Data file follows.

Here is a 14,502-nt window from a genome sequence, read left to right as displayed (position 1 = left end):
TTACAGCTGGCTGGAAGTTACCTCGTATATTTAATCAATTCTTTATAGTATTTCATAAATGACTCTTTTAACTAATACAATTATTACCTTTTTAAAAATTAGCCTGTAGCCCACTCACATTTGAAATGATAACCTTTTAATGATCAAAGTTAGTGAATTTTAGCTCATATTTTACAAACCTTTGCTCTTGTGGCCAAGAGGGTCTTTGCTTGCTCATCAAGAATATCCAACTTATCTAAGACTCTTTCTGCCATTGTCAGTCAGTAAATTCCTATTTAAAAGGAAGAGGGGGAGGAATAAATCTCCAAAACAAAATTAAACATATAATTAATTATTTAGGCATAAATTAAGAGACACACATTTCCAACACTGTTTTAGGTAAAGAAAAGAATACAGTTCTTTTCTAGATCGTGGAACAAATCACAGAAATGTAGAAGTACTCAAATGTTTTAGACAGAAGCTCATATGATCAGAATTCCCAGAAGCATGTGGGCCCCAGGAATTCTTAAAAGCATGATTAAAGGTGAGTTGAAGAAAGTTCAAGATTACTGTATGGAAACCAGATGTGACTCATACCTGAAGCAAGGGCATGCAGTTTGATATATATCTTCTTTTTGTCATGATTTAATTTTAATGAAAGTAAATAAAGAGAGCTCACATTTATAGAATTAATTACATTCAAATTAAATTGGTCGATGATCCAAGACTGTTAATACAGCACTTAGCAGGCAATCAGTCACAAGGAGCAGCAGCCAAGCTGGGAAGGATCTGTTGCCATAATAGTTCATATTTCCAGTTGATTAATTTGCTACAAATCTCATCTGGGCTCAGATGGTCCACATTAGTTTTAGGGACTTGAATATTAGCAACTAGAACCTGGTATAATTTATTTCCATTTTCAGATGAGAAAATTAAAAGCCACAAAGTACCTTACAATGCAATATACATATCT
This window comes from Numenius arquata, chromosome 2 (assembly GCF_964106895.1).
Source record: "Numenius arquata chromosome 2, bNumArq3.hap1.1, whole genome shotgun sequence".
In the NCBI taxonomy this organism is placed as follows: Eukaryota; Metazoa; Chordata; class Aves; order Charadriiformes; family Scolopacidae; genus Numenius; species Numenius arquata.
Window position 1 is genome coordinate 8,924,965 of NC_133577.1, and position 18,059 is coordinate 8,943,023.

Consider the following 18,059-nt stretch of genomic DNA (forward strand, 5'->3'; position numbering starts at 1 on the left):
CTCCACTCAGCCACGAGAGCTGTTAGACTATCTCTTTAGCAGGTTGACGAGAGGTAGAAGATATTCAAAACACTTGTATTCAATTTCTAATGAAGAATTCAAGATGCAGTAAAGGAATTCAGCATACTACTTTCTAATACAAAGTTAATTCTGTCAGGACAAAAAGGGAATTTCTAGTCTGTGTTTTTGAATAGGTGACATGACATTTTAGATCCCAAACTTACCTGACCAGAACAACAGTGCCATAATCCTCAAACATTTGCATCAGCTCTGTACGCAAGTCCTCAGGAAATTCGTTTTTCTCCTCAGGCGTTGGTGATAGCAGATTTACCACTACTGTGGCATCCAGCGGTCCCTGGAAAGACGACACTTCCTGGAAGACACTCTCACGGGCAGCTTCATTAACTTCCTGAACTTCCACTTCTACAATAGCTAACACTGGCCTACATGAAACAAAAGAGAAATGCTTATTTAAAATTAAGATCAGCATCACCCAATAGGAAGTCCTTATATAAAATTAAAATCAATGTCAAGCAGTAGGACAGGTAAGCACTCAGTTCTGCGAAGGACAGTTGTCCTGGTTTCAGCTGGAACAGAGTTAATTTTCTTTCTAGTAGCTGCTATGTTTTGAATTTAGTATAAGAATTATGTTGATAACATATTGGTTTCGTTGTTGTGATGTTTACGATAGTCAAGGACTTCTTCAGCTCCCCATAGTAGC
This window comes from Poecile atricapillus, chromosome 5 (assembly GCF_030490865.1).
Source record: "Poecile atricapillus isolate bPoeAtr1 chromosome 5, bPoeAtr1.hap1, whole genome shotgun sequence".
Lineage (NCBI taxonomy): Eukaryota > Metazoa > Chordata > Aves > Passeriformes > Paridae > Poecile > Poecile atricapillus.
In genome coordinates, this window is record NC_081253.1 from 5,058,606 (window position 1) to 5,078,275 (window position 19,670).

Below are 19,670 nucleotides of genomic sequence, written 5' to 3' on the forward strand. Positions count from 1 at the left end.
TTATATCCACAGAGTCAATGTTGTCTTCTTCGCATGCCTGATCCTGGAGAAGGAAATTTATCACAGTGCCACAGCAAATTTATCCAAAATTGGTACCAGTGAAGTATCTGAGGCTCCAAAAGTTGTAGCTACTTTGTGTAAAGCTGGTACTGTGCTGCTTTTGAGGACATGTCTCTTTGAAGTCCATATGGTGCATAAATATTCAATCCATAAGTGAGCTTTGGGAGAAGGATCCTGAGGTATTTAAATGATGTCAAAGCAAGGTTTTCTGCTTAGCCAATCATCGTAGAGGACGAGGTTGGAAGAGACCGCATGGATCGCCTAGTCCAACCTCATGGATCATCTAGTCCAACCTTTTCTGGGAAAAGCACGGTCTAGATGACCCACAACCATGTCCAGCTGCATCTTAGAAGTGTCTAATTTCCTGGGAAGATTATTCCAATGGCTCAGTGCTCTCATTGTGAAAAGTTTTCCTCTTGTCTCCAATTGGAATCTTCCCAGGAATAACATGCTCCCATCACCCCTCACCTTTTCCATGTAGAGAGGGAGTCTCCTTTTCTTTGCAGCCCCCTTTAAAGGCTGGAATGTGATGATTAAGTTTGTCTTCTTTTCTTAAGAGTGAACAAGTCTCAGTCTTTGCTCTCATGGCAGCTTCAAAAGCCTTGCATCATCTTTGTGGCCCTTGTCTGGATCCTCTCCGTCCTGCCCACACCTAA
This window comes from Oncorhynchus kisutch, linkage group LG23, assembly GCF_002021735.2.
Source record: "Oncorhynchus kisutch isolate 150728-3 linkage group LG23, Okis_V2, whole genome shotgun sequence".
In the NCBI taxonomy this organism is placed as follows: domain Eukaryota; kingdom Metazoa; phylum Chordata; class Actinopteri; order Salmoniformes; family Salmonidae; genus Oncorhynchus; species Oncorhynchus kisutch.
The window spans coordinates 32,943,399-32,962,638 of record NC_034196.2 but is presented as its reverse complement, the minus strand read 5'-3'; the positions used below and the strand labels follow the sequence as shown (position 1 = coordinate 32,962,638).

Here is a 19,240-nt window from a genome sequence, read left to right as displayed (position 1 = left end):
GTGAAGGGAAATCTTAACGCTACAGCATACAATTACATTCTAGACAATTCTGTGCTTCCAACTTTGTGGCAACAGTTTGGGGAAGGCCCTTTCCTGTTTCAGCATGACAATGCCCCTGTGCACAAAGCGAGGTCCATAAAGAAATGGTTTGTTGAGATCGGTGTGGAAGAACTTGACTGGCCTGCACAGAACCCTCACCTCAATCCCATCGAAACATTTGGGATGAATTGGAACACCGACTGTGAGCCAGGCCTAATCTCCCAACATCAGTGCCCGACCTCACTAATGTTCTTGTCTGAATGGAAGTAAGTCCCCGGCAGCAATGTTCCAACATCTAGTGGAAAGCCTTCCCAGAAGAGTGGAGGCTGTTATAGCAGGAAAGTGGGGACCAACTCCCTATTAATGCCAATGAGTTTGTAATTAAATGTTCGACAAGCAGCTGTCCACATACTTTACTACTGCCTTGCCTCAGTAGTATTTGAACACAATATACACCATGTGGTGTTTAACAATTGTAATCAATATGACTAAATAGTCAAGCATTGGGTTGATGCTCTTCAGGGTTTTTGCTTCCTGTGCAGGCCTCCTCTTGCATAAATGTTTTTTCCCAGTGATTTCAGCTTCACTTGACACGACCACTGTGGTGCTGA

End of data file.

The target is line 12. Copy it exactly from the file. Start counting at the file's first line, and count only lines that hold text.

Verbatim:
In genome coordinates, this window is record NC_081253.1 from 5,058,606 (window position 1) to 5,078,275 (window position 19,670).